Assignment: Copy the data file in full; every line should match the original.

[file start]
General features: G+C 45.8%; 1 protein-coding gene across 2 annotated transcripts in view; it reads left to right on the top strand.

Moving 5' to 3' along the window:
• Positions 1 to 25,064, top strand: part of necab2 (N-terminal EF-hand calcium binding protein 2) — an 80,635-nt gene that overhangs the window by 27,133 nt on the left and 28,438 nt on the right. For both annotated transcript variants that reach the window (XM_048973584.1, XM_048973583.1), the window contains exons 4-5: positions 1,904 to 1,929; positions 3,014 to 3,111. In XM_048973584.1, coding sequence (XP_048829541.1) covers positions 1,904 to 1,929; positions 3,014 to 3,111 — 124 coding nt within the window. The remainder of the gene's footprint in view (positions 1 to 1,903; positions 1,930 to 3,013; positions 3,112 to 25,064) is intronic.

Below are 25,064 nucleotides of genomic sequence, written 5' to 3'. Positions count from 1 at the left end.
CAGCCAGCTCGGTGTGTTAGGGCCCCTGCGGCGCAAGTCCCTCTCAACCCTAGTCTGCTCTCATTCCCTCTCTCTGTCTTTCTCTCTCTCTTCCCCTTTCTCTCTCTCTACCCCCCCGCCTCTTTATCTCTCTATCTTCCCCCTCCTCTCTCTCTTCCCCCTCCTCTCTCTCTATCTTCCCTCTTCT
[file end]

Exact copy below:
General features: G+C 45.8%; 1 protein-coding gene across 2 annotated transcripts in view; it reads left to right on the top strand.

Moving 5' to 3' along the window:
• Positions 1 to 25,064, top strand: part of necab2 (N-terminal EF-hand calcium binding protein 2) — an 80,635-nt gene that overhangs the window by 27,133 nt on the left and 28,438 nt on the right. For both annotated transcript variants that reach the window (XM_048973584.1, XM_048973583.1), the window contains exons 4-5: positions 1,904 to 1,929; positions 3,014 to 3,111. In XM_048973584.1, coding sequence (XP_048829541.1) covers positions 1,904 to 1,929; positions 3,014 to 3,111 — 124 coding nt within the window. The remainder of the gene's footprint in view (positions 1 to 1,903; positions 1,930 to 3,013; positions 3,112 to 25,064) is intronic.

Below are 25,064 nucleotides of genomic sequence, written 5' to 3'. Positions count from 1 at the left end.
CAGCCAGCTCGGTGTGTTAGGGCCCCTGCGGCGCAAGTCCCTCTCAACCCTAGTCTGCTCTCATTCCCTCTCTCTGTCTTTCTCTCTCTCTTCCCCTTTCTCTCTCTCTACCCCCCCGCCTCTTTATCTCTCTATCTTCCCCCTCCTCTCTCTCTTCCCCCTCCTCTCTCTCTATCTTCCCTCTTCT